Last night, the House of Lords formally expressed regret at Baroness Stowell of Beeston’s demotion. During the course of the debate, peers made it clear that they deeply resented David Cameron’s decision to reduce her status and her salary.
Peers didn’t seem to lend much credence to Cameron’s claim that his hands were tied by the Ministerial and Other Salaries Act 1975. Although schedule 1, Part V, paragraph (1) of the Act sets out the maximum number of people who can be paid at each level, the Prime Minister determines who gets to be inside those magic circles. In other words, if Cameron really wanted Baroness Stowell to receive a Cabinet salary, she would receive a Cabinet salary. I agree with Baroness Boothroyd that it’s odd that the Secretary of State for International Development gets to stay in the Cabinet while the Leader of the Lords has to leave. Foreign aid is important, but I don’t see why the minister in charge needs to be a full member of the Cabinet.
But even if Cameron is right and it was impossible to pay Baroness Stowell a Cabinet salary for whatever reason, that doesn’t explain why he demoted her from the Cabinet. As Lord Norton of Louth pointed out over at Lords of the Blog, it’s possible for someone to be part of the Cabinet even if they aren’t paid a Cabinet salary. The fact that Cameron still shunted her off to the fringes of the Cabinet suggests that it was a deliberate move rather than an oversight.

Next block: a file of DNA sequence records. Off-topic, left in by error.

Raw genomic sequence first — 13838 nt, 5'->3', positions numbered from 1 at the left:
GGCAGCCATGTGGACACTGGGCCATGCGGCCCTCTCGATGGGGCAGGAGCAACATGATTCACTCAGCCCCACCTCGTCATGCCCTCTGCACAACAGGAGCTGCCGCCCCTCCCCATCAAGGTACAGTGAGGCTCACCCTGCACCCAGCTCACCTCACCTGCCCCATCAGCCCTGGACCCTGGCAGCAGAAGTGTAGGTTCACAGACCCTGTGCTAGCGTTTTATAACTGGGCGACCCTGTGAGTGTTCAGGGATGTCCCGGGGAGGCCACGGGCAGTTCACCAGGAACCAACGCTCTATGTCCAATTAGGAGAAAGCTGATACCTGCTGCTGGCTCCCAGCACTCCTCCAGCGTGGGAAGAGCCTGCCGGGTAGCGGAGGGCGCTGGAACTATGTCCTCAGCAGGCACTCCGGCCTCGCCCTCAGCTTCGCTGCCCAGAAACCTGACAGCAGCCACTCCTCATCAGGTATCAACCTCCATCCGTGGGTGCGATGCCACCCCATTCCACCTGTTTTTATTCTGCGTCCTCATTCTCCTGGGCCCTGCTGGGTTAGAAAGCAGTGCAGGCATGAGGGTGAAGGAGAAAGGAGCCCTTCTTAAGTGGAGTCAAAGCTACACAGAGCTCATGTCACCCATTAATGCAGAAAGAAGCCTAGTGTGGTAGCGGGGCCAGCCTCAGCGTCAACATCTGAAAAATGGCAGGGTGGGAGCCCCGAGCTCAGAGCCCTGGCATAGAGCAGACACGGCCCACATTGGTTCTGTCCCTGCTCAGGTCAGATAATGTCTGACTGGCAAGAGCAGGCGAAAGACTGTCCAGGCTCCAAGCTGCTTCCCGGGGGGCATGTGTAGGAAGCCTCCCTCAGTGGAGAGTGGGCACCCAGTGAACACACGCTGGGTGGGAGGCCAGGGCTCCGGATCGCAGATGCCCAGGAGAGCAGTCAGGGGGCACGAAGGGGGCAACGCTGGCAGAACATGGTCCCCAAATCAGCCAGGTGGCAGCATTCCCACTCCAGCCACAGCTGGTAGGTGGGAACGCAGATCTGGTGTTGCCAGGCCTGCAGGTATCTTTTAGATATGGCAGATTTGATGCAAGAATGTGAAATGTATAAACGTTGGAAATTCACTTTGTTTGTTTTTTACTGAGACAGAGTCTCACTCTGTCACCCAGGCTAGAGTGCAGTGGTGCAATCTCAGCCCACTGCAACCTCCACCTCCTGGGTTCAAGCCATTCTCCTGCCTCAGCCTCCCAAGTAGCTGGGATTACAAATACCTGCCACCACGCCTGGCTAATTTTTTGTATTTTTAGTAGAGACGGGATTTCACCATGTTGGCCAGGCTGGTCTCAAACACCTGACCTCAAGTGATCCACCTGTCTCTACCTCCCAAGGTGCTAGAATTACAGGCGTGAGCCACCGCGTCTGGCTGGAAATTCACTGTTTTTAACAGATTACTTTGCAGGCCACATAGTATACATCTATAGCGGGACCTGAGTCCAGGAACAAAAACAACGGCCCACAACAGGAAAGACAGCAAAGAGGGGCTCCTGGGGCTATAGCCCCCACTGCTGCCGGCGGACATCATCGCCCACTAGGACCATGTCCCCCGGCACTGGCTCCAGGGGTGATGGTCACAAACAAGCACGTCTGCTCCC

Peers also castigated Cameron for the ill-conceived idea that Baroness Stowell’s salary should be “topped-up” to Cabinet-level by funds from the Conservative Party. She wisely turned down this suggestion, but the fact that it was mooted in the first place beggars belief. To quote Baroness Symons of Vernham Dean, “[i]t was also totally inappropriate for a Minister who had accountability to the Crown rather than to the Prime Minister, either as the Chancellor of the Duchy or as Lord Privy Seal, to receive part of their salary from any political party.1”
I think it’s interesting that hardly anyone defended Cameron during the debate (except for Baroness Stowell, who had to respond on behalf of the government). Even Lord MacGregor of Pulham Market, who argued that Baroness Stowell could still effectively represent the House of Lords in Cabinet, condemned what he saw as the diminution of the Lords’ status.
Although the Lords’ motion does not bind the government, Cameron would be well advised to figure out a way to draw a line under this affair. Even if Baroness Stowell can’t be paid a Cabinet salary, she should at least be made a full member of the Cabinet. That won’t solve the problem, but it would be a step in the right direction.